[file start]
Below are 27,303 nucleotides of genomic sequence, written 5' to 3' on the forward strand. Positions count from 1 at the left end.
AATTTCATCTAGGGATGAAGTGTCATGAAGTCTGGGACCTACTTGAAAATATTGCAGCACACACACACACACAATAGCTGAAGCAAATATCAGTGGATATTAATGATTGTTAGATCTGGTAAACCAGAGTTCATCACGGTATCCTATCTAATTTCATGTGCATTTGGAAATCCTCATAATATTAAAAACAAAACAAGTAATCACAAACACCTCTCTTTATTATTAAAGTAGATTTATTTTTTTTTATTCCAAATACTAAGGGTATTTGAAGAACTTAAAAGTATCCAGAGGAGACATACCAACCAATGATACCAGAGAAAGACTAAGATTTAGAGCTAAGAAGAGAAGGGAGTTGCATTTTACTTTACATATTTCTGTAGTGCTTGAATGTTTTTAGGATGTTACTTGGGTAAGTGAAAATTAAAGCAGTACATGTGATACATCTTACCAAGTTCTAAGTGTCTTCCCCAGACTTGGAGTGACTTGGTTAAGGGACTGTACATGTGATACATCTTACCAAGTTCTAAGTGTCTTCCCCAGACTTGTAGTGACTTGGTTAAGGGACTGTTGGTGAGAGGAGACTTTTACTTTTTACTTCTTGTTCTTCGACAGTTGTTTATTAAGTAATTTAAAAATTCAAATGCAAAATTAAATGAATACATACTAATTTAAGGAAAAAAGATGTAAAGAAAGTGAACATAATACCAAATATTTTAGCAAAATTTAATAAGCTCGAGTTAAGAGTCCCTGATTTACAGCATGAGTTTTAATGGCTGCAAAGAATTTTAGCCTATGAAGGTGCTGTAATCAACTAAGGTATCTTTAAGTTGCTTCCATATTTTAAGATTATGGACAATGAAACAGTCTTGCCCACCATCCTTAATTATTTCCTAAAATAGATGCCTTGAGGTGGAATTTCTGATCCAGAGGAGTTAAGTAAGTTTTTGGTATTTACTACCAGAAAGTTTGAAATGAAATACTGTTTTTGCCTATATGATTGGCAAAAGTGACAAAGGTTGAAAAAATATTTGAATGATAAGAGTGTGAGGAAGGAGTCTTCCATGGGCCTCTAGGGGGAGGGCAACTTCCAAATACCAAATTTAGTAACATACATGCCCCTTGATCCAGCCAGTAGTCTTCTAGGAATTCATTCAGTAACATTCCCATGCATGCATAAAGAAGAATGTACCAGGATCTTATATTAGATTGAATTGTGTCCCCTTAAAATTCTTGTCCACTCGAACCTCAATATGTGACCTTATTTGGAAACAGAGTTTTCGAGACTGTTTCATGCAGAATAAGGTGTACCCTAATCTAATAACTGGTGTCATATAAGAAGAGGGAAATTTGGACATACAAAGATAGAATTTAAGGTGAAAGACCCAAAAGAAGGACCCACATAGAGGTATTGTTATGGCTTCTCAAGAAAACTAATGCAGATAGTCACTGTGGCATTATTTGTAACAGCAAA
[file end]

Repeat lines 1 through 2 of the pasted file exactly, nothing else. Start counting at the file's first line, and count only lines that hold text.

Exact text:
Below are 27,303 nucleotides of genomic sequence, written 5' to 3' on the forward strand. Positions count from 1 at the left end.
AATTTCATCTAGGGATGAAGTGTCATGAAGTCTGGGACCTACTTGAAAATATTGCAGCACACACACACACACAATAGCTGAAGCAAATATCAGTGGATATTAATGATTGTTAGATCTGGTAAACCAGAGTTCATCACGGTATCCTATCTAATTTCATGTGCATTTGGAAATCCTCATAATATTAAAAACAAAACAAGTAATCACAAACACCTCTCTTTATTATTAAAGTAGATTTATTTTTTTTTATTCCAAATACTAAGGGTATTTGAAGAACTTAAAAGTATCCAGAGGAGACATACCAACCAATGATACCAGAGAAAGACTAAGATTTAGAGCTAAGAAGAGAAGGGAGTTGCATTTTACTTTACATATTTCTGTAGTGCTTGAATGTTTTTAGGATGTTACTTGGGTAAGTGAAAATTAAAGCAGTACATGTGATACATCTTACCAAGTTCTAAGTGTCTTCCCCAGACTTGGAGTGACTTGGTTAAGGGACTGTACATGTGATACATCTTACCAAGTTCTAAGTGTCTTCCCCAGACTTGTAGTGACTTGGTTAAGGGACTGTTGGTGAGAGGAGACTTTTACTTTTTACTTCTTGTTCTTCGACAGTTGTTTATTAAGTAATTTAAAAATTCAAATGCAAAATTAAATGAATACATACTAATTTAAGGAAAAAAGATGTAAAGAAAGTGAACATAATACCAAATATTTTAGCAAAATTTAATAAGCTCGAGTTAAGAGTCCCTGATTTACAGCATGAGTTTTAATGGCTGCAAAGAATTTTAGCCTATGAAGGTGCTGTAATCAACTAAGGTATCTTTAAGTTGCTTCCATATTTTAAGATTATGGACAATGAAACAGTCTTGCCCACCATCCTTAATTATTTCCTAAAATAGATGCCTTGAGGTGGAATTTCTGATCCAGAGGAGTTAAGTAAGTTTTTGGTATTTACTACCAGAAAGTTTGAAATGAAATACTGTTTTTGCCTATATGATTGGCAAAAGTGACAAAGGTTGAAAAAATATTTGAATGATAAGAGTGTGAGGAAGGAGTCTTCCATGGGCCTCTAGGGGGAGGGCAACTTCCAAATACCAAATTTAGTAACATACATGCCCCTTGATCCAGCCAGTAGTCTTCTAGGAATTCATTCAGTAACATTCCCATGCATGCATAAAGAAGAATGTACCAGGATCTTATATTAGATTGAATTGTGTCCCCTTAAAATTCTTGTCCACTCGAACCTCAATATGTGACCTTATTTGGAAACAGAGTTTTCGAGACTGTTTCATGCAGAATAAGGTGTACCCTAATCTAATAACTGGTGTCATATAAGAAGAGGGAAATTTGGACATACAAAGATAGAATTTAAGGTGAAAGACCCAAAAGAAGGACCCACATAGAGGTATTGTTATGGCTTCTCAAGAAAACTAATGCAGATAGTCACTGTGGCATTATTTGTAACAGCAAA